The Meaning of Gluten-Free
It’s in our processed flours, breads, pastas, cakes, and wheat-based foods…lurking within the average American diet virtually undetected for centuries: gluten. This little ingredient has caused quite a stir in the past few years, however, even earning itself a special seat among FDA food guidelines — so what is gluten, exactly? And why is it suddenly so important?
What Is “Gluten”?
The mysterious culprit in question is actually a type of protein found primarily in wheat, rye, barley, and various crossbreeds. Comprised of both gliadin and glutenin, our little protein serves as an elasticity agent in wheat goods once blended with liquid — in other words, affecting the chewiness and thickness of baked bread products.
In traditional flour baking, the dough is mixed for a period of time, allowing the glutenin and gliadin proteins break apart and produce gluten, which then traps any air bubbles in the mixture.
While gluten has been a naturally occurring protein in wheat since the dawn of pastoral agriculture, instances of Celiac sufferers and the necessity of gluten-free products didn’t arise until the 20th century, implying that both the advent of chemically-altered ingredients as well as networking via the Internet has triggered both a cause and an awareness of what we know as “gluten-free”.
The Innocent Origins of Bread
Ancestrally, wheat and grain has been a staple in the human diet for over 10,000 years, undergoing various stages of domestication from wild grain to crop alongside the evolution of modern man. More recently in its timeline, the cultivation of wheat and grain has endured major hybridization and unprecedented exposure to chemicals and toxins.
The humble beginnings of mass-produced wheat and bread products originated in the mid-19th century, when a fortuitous combination of famine, spoiled harvests in France and England, and the invention of chemical fertilizer sparked the United States’ involvement in the wheat and grain industry. Although corn was the preferred grain of choice for Americans at the time, this mass export and cultivation of wheat led to an irreversible relationship between the U.S. and bread products.
In the heat of the Industrial Revolution at the turn of the century, the U.S. and Great Britain were the largest producers of bread in the world — but, ironically, this bread was notoriously flavorless and/or tainted with metals like aluminum sulfate and phosphate. As quoted in Henry Mott’s 1880 study, titled “The Affect of Alum Upon the Human System When Used in Baking Powders“:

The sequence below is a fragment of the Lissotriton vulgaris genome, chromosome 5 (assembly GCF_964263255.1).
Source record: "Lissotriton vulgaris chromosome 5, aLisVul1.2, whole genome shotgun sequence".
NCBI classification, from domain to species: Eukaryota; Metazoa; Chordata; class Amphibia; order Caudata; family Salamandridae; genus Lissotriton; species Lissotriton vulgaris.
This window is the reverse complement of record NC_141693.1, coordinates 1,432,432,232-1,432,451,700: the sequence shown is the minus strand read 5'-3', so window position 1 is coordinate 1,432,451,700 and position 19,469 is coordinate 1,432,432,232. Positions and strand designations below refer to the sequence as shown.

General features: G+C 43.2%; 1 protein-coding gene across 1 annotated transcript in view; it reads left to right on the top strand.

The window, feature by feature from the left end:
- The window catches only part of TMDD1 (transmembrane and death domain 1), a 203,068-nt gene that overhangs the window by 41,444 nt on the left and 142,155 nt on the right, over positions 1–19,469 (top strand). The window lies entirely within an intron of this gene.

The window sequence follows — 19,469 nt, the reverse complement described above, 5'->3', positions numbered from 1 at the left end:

Alum exerts, especially in continued use, very injurious effects on the body, and exactly this method of adulteration is one of the most dangerous.
Despite mounting cases of bread-related intolerance near the end of the 20th century, Celiac Disease wasn’t medically acknowledged by the U.S. government until August 2013. Before that year, clear-cut definitions and guidelines designed to monitor foods containing gluten were virtually nonexistent.
In August 2014, the FDA began enforcing the official “gluten-free” seal of approval to food products (served in both stores and restaurants) lacking:
- an ingredient that is any type of wheat, rye, barley, or crossbreeds of these grains
- an ingredient derived from these grains and that has not been processed to remove gluten
- an ingredient derived from these grains and that has been processed to remove gluten, if it results in the food containing 20 or more parts per million (ppm) gluten
The FDA consequently approved products like bottled spring water, fruits and vegetables, and eggs can also be labeled “gluten-free”, since they inherently don’t contain trace of gluten.
While the FDA took a decade to compile these criteria, the CSA (Celiac Support Association) wrote up a series of regulations of their own in 2004. To read their detailed list of gluten-free requirements in side-by-side comparison with the FDA’s as well as the FAO’s Codex Alimentarius, click here!
The Celiac Spectrum
According to the Celiac Disease Foundation, Celiac Disease is “an autoimmune disorder that can occur in genetically predisposed people where the ingestion of gluten leads to damage in the small intestine.” When gluten enters the digestive tract, the body launches an attack on the small intestine, causing painful symptoms including:
- Abdominal pain
1 in 100 people are affected by it worldwide, and thousands endure undiagnosed conditions of it, putting themselves at risk for long-term health complications. A person can also be diagnosed on a spectrum of gluten sensitivity, commonly referred to as “gluten intolerant”, as well as suffer from a wheat allergy. Unfortunately there is no easy one-step method to test for gluten sensitivity; to confirm the condition, one must undergo a screening and some diagnostic tests with a medical professional. It’s recommended that anyone experiencing physical reactions after eating gluten products should diminish- if not completely eliminate -gluten from his/her diet.
Thankfully, a plethora of gluten-free products (and gluten alternatives) have been filling up grocery shelves in recent years. The best and healthiest option, however, involves researching your food (beware of non-bread products that contain gluten!), avoiding processed foods as much as possible, and sticking to local and organic food.